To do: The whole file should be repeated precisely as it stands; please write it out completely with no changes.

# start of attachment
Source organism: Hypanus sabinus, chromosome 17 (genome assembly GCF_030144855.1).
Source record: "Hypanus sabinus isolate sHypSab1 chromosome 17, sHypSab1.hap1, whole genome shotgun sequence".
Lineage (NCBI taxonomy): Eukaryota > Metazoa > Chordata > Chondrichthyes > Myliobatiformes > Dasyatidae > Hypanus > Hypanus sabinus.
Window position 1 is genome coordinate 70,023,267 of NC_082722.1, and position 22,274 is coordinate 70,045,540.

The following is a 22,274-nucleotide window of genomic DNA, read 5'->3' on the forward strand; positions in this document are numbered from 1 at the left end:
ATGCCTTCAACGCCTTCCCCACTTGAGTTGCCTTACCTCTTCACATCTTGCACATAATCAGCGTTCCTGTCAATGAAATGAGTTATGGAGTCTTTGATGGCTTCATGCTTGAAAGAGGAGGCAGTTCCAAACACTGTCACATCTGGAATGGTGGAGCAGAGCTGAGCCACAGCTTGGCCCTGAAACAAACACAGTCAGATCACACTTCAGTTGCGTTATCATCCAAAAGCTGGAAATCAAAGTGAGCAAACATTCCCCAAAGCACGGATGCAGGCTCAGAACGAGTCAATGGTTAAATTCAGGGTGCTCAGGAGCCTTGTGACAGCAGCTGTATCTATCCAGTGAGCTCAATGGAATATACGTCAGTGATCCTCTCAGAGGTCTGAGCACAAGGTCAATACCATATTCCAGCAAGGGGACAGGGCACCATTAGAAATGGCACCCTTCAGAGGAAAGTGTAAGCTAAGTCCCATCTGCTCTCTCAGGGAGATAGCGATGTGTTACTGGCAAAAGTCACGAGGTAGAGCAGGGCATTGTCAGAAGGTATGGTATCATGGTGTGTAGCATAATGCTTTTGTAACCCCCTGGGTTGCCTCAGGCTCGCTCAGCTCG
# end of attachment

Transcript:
Source organism: Hypanus sabinus, chromosome 17 (genome assembly GCF_030144855.1).
Source record: "Hypanus sabinus isolate sHypSab1 chromosome 17, sHypSab1.hap1, whole genome shotgun sequence".
Lineage (NCBI taxonomy): Eukaryota > Metazoa > Chordata > Chondrichthyes > Myliobatiformes > Dasyatidae > Hypanus > Hypanus sabinus.
Window position 1 is genome coordinate 70,023,267 of NC_082722.1, and position 22,274 is coordinate 70,045,540.

The following is a 22,274-nucleotide window of genomic DNA, read 5'->3' on the forward strand; positions in this document are numbered from 1 at the left end:
ATGCCTTCAACGCCTTCCCCACTTGAGTTGCCTTACCTCTTCACATCTTGCACATAATCAGCGTTCCTGTCAATGAAATGAGTTATGGAGTCTTTGATGGCTTCATGCTTGAAAGAGGAGGCAGTTCCAAACACTGTCACATCTGGAATGGTGGAGCAGAGCTGAGCCACAGCTTGGCCCTGAAACAAACACAGTCAGATCACACTTCAGTTGCGTTATCATCCAAAAGCTGGAAATCAAAGTGAGCAAACATTCCCCAAAGCACGGATGCAGGCTCAGAACGAGTCAATGGTTAAATTCAGGGTGCTCAGGAGCCTTGTGACAGCAGCTGTATCTATCCAGTGAGCTCAATGGAATATACGTCAGTGATCCTCTCAGAGGTCTGAGCACAAGGTCAATACCATATTCCAGCAAGGGGACAGGGCACCATTAGAAATGGCACCCTTCAGAGGAAAGTGTAAGCTAAGTCCCATCTGCTCTCTCAGGGAGATAGCGATGTGTTACTGGCAAAAGTCACGAGGTAGAGCAGGGCATTGTCAGAAGGTATGGTATCATGGTGTGTAGCATAATGCTTTTGTAACCCCCTGGGTTGCCTCAGGCTCGCTCAGCTCG